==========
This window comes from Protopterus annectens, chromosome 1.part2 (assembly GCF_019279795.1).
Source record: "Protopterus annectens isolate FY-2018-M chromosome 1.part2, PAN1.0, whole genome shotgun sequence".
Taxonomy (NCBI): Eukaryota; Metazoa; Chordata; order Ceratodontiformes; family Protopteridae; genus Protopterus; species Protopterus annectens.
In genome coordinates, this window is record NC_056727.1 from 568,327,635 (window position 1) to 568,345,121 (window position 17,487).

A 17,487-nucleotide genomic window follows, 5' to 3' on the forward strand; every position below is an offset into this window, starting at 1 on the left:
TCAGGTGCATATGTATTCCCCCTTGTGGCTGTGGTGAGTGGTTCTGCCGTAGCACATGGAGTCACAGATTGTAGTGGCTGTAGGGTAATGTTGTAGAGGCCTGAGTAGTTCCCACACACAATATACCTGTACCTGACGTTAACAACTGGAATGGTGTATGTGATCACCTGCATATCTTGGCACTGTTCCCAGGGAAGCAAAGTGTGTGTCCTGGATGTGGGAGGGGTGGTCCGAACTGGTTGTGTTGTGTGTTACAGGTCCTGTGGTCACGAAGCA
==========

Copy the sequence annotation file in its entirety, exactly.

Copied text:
This window comes from Protopterus annectens, chromosome 1.part2 (assembly GCF_019279795.1).
Source record: "Protopterus annectens isolate FY-2018-M chromosome 1.part2, PAN1.0, whole genome shotgun sequence".
Taxonomy (NCBI): Eukaryota; Metazoa; Chordata; order Ceratodontiformes; family Protopteridae; genus Protopterus; species Protopterus annectens.
In genome coordinates, this window is record NC_056727.1 from 568,327,635 (window position 1) to 568,345,121 (window position 17,487).

A 17,487-nucleotide genomic window follows, 5' to 3' on the forward strand; every position below is an offset into this window, starting at 1 on the left:
TCAGGTGCATATGTATTCCCCCTTGTGGCTGTGGTGAGTGGTTCTGCCGTAGCACATGGAGTCACAGATTGTAGTGGCTGTAGGGTAATGTTGTAGAGGCCTGAGTAGTTCCCACACACAATATACCTGTACCTGACGTTAACAACTGGAATGGTGTATGTGATCACCTGCATATCTTGGCACTGTTCCCAGGGAAGCAAAGTGTGTGTCCTGGATGTGGGAGGGGTGGTCCGAACTGGTTGTGTTGTGTGTTACAGGTCCTGTGGTCACGAAGCA